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Houston Comets forward Sheryl Swoopes has come out in magazine stories being published by The Advocate and ESPN The Magazine. The three-time most valuable player for the Women's National Basketball Association, including for the 2005 season, tells The Advocate, "I don't want to say I've been living a lie, but for the past seven, eight years I haven't been able to be comfortable in my own skin, around my own friends and family."
The Advocate cover story with Swoopes will appear in the November 22 issue, on sale November 8. The ESPN magazine article hit newsstands Wednesday. In the ESPN story, AP reports, Swoopes says she has come out because "I'm tired of having to hide my feelings about the person I care about. About the person I love."
That person, she tells The Advocate, is Alisa "Scotty" Scott, a former basketball player herself and a former assistant coach on the Comets. Together the couple are raising Swoopes's 8-year-old son, Jordan. Swoopes was married to Jordan's father, football player Eric Jackson, until 1999.
"I'm nervous. I'm anxious. I'm excited. I'm relieved," Swoopes tells Advocate executive editor Anne Stockwell in the magazine's gay-press exclusive interview. But, she adds, "I'm not scared anymore."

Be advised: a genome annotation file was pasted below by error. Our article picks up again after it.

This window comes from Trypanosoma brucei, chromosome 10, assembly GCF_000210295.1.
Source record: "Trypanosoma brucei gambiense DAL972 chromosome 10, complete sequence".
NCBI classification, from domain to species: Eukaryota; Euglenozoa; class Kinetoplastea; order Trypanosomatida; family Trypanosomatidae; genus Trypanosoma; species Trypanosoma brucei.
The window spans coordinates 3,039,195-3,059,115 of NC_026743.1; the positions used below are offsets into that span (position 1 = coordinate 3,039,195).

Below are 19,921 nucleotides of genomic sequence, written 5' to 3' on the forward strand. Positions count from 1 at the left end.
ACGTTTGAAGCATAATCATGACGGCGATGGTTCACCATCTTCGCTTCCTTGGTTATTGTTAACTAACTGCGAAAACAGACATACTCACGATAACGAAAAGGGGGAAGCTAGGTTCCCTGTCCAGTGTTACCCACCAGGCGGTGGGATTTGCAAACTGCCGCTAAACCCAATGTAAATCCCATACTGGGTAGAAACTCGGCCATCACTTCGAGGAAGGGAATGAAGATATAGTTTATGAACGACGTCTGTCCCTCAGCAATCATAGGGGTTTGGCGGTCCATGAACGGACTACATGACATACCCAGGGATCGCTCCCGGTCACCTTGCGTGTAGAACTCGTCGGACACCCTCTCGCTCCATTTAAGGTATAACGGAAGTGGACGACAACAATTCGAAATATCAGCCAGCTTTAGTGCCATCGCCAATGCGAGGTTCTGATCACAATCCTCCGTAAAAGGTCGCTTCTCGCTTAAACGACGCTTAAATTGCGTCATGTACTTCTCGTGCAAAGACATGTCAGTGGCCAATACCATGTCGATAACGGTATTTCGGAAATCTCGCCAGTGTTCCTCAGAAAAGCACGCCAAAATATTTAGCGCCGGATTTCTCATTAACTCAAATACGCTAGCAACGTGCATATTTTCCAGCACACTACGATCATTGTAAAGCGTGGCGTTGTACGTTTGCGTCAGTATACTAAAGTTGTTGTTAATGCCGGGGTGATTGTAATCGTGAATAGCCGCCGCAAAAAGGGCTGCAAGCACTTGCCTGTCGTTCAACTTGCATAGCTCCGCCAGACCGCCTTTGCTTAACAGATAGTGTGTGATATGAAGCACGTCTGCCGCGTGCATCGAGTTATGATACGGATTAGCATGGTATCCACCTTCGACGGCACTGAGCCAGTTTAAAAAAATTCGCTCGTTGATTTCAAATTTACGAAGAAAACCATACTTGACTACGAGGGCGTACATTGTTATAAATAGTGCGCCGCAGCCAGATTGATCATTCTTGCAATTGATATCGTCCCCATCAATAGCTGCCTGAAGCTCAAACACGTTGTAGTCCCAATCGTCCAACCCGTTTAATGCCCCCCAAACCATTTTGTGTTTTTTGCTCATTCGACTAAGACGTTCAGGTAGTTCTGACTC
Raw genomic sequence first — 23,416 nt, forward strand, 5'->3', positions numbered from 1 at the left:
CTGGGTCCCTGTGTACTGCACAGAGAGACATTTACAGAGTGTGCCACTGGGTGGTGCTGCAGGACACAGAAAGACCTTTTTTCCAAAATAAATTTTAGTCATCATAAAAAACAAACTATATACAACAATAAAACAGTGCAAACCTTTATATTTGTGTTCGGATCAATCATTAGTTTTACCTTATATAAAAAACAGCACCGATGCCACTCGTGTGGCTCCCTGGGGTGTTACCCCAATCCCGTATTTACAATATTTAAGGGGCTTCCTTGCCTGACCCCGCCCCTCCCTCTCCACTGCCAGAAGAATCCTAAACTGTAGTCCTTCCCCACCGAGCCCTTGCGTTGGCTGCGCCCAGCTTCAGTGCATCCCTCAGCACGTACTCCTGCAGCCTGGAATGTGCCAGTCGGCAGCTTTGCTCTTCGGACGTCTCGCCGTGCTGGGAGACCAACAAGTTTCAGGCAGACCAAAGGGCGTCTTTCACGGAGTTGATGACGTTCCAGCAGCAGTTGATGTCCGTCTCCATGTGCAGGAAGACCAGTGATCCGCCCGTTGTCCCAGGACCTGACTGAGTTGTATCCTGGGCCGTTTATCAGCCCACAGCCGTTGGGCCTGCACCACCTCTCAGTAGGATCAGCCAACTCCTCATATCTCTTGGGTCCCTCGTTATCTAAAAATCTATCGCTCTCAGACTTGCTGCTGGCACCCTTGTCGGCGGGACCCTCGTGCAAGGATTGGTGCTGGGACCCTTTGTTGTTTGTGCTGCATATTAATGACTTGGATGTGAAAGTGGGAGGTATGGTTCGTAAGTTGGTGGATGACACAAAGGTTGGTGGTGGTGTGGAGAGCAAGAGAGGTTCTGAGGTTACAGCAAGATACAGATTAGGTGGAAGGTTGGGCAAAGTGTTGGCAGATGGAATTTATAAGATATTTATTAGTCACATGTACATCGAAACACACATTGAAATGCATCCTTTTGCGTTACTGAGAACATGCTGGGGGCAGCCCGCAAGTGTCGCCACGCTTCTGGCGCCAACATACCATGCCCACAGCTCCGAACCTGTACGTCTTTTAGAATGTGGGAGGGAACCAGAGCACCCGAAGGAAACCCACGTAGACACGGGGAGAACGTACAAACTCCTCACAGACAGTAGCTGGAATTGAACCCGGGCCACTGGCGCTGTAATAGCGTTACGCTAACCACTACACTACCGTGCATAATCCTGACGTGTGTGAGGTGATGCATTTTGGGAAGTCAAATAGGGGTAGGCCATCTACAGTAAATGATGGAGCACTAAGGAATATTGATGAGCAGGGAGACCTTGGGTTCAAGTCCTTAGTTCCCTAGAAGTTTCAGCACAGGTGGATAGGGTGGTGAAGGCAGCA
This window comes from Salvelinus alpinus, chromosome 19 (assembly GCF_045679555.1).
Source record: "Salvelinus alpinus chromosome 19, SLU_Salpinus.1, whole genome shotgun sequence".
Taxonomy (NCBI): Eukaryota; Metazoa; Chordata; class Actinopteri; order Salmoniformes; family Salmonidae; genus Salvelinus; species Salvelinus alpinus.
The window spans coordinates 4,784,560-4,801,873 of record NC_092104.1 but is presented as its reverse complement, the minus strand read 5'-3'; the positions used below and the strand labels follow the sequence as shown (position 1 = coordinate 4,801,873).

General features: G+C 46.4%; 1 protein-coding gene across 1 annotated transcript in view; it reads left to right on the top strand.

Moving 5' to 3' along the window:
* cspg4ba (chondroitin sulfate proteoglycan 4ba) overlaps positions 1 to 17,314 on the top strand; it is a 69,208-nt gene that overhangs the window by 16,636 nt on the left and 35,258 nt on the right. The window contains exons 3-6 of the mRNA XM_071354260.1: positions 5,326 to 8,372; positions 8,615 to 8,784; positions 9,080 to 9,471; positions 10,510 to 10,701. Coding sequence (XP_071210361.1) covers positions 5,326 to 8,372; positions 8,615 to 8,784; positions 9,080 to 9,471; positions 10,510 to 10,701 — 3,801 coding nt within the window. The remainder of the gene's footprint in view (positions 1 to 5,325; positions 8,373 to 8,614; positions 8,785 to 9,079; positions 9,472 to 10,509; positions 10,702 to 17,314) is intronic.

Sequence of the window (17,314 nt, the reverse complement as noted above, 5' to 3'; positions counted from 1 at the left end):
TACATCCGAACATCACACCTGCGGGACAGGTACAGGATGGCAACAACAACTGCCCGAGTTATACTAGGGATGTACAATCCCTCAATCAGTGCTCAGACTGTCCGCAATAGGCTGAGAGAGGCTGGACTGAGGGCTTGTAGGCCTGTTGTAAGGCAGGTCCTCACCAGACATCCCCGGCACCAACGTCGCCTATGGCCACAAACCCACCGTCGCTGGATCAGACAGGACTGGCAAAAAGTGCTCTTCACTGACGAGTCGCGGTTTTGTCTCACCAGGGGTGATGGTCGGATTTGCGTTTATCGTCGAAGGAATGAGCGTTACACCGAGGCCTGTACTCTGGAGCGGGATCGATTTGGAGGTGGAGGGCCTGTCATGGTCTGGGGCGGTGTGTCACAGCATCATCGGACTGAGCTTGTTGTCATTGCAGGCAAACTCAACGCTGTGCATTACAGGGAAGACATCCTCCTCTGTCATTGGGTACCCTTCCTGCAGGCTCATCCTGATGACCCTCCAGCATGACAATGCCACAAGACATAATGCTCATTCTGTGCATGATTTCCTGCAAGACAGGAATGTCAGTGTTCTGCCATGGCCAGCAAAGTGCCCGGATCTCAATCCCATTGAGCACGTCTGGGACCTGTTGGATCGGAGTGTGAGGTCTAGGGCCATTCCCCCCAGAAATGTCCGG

Asked whether she considers herself lesbian or bisexual, Swoopes says, "I just consider myself a person." She adds, "I don't consider myself bisexual," and says, "The relationship I'm in right now, I hope, is the relationship I'll be in for the rest of my life."
Swoopes, 34, is a five-time WNBA All-Star and three-time Olympic gold medalist and has been named the league's MVP more times than any other player. She has played for the Comets since 1997, missing the 2001 season because of an injury. Her team won four consecutive league championships with Swoopes, 1997-2000.
Swoopes tells The Advocate that she hopes her coming-out "is gonna make a difference to a lot of people out there who want to come out and don't know how to do it or are afraid."
She says she does not expect to lose her lucrative endorsement deals with Nike and other companies. Indeed, one of the reasons Swoopes has come out is that she has signed an endorsement deal with Olivia Cruises and Resorts, the nation's most prominent lesbian-centered business. Out athletes Martina Navratilova and Rosie Jones are already Olivia spokeswomen.
Swoopes is the undisputed superstar of the WNBA. As AP reported, "Swoopes led the WNBA in scoring last year, averaging 18.6 points. She also averaged 4.3 assists and 2.65 steals while making 85% of her free throws and playing a league-high 37.1 minutes a game."
In her Advocate interview, Swoopes talks about how she met and fell in love with Scott, coming out to her strict Baptist mother, and how her son urged her not to quit the game after her 2001 injury. (Advocate.com)